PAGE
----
Consequently, many wealthy Jewish families turned to trusted Swiss lawyers or fiduciaries to open fiduciary accounts in their own names, for the benefit of the family and any eventual heirs.  By opening these accounts in the name of a Swiss trustee, they made sure the banks would never have to report them to Nazi invaders.  These trustee accounts would remain intact, waiting for the day when the family could come and reclaim them.

But what happened to these accounts after the war?  When the families didn't come to claim them, many trustees, it can be assumed, simply pocketed the assets.  This pessimistic scenario was outlined by Senator Alphonse d'Amato when testifying before a House Committee Hearing in 1997 investigating Swiss accounts opened by Jews during World War II:

"Many of these accounts were opened by middlemen, by lawyers on behalf of the various families.  Not only Jews, Jews and non-Jews who saw the Nazi killing machine coming across Europe.  So their lawyers opened them; their accountants opened them; and after they did not hear from these people for a period of time, what do you think they did, some in collusion with bankers, some on their own?  Many of them obviously withdrew those monies.  No more client.  No more accountability."

But what about the honest trustees?  What about the Swiss who didn't just pocket the money entrusted to them?  Some of them may have actually gone to Prague or Budapest or Warsaw looking for their clients, looking for the lost families.  Or maybe they didn't.  But an honest trustee would, in any event, have kept the accounts invested, kept the accounts alive-waiting for the day that someone come and reclaim them.

Two things the Swiss are particularly good at are waiting patiently and investing conservatively.  It would be safe to assume that hundreds, if not thousands, of these accounts still exist today-and they are certainly worth a lot more than what was originally invested.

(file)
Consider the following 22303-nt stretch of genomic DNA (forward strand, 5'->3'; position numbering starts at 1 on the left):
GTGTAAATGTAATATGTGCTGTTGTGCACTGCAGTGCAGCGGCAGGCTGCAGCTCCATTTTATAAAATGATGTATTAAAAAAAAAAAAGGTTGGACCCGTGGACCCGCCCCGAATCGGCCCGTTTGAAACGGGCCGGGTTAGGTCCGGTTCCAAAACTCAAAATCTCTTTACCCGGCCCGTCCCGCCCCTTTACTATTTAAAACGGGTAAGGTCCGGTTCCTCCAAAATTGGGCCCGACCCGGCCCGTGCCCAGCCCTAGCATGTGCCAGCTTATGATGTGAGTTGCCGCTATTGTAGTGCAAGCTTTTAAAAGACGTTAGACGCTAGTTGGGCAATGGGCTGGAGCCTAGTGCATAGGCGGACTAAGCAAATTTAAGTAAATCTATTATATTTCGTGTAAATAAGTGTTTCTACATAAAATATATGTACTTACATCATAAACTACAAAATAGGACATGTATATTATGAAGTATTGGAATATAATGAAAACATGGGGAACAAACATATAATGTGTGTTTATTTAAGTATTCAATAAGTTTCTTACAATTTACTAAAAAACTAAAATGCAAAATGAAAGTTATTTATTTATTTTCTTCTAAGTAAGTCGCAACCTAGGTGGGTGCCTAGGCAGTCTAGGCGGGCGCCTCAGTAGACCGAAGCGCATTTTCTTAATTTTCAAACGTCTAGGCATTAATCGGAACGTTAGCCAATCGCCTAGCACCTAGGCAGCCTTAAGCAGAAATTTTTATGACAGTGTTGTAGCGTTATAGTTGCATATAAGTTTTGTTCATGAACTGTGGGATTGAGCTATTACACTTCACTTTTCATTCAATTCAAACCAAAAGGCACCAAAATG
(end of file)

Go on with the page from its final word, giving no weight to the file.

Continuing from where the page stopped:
When the Swiss banks paid $1.25 billion dollars to settle a class-action suit concerning the dormant accounts in 1998, they were careful to point out that they could take no responsibility for the trustee a accounts because they were never told about them.  Which is true.  Since these accounts were opened in the name of Swiss trustees, they said, it was up to the trustees to make sure that the money was returned to the rightful owners-or declared to the authorities.

But what if the trustees didn't feel that it was the right thing to disclose their clients' assets to the authorities?  What if they, like good Swiss lawyers and fiduciary agents, kept the accounts invested all these years, just waiting for someone to show up?  It's a not unlikely scenario.  What if the money your grandparents had put in Switzerland for safekeeping were still there, having been safely and conservatively invested all these years-waiting for someone to come and claim it?

The Author of this article, Charles Epping, is the author of A Beginner's Guide to the World Economy (Vintage Books), and Trust (Greenleaf Bookgroup Press), a novel based on the scenario of a lost trustee account discovered in a Zurich bank after 60 years of exponential growth.